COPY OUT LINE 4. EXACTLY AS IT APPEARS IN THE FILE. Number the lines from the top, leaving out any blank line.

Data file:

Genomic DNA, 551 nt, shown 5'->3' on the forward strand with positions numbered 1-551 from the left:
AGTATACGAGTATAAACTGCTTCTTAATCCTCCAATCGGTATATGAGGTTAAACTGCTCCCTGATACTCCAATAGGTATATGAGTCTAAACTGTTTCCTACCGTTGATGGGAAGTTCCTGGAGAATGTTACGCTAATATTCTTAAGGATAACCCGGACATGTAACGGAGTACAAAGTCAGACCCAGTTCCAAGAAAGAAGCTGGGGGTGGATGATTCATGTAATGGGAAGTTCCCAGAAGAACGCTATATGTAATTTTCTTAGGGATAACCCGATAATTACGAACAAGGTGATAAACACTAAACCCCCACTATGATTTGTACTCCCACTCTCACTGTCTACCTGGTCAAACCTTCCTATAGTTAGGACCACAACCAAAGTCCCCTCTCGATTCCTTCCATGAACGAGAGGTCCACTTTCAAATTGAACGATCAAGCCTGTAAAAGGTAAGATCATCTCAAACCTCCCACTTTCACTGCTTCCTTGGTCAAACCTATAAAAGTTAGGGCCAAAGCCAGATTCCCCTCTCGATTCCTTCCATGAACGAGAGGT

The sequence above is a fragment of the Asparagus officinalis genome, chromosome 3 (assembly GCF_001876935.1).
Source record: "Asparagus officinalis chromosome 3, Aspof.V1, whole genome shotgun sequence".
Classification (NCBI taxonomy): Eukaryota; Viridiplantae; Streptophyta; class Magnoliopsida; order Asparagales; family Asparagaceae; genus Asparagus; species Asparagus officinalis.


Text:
Source record: "Asparagus officinalis chromosome 3, Aspof.V1, whole genome shotgun sequence".